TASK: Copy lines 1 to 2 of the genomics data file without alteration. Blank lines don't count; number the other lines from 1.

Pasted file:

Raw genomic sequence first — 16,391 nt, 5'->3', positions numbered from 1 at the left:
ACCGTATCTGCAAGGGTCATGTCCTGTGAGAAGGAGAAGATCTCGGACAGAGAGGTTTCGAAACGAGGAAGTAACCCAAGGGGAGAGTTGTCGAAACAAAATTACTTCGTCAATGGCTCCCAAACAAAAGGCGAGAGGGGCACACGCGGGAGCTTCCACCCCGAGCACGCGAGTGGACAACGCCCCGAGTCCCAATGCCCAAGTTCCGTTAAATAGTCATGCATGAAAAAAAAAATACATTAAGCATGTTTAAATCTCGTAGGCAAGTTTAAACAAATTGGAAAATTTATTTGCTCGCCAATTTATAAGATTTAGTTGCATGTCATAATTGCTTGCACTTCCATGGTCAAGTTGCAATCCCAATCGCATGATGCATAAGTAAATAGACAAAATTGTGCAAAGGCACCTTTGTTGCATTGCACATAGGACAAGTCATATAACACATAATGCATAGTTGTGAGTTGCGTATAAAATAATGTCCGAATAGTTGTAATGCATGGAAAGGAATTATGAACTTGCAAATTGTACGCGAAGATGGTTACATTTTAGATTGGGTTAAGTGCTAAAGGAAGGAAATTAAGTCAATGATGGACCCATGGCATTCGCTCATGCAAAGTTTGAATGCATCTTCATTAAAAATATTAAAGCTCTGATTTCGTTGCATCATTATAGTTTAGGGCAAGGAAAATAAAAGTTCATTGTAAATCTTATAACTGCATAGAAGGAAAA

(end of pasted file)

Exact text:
Raw genomic sequence first — 16,391 nt, 5'->3', positions numbered from 1 at the left:
ACCGTATCTGCAAGGGTCATGTCCTGTGAGAAGGAGAAGATCTCGGACAGAGAGGTTTCGAAACGAGGAAGTAACCCAAGGGGAGAGTTGTCGAAACAAAATTACTTCGTCAATGGCTCCCAAACAAAAGGCGAGAGGGGCACACGCGGGAGCTTCCACCCCGAGCACGCGAGTGGACAACGCCCCGAGTCCCAATGCCCAAGTTCCGTTAAATAGTCATGCATGAAAAAAAAAATACATTAAGCATGTTTAAATCTCGTAGGCAAGTTTAAACAAATTGGAAAATTTATTTGCTCGCCAATTTATAAGATTTAGTTGCATGTCATAATTGCTTGCACTTCCATGGTCAAGTTGCAATCCCAATCGCATGATGCATAAGTAAATAGACAAAATTGTGCAAAGGCACCTTTGTTGCATTGCACATAGGACAAGTCATATAACACATAATGCATAGTTGTGAGTTGCGTATAAAATAATGTCCGAATAGTTGTAATGCATGGAAAGGAATTATGAACTTGCAAATTGTACGCGAAGATGGTTACATTTTAGATTGGGTTAAGTGCTAAAGGAAGGAAATTAAGTCAATGATGGACCCATGGCATTCGCTCATGCAAAGTTTGAATGCATCTTCATTAAAAATATTAAAGCTCTGATTTCGTTGCATCATTATAGTTTAGGGCAAGGAAAATAAAAGTTCATTGTAAATCTTATAACTGCATAGAAGGAAAA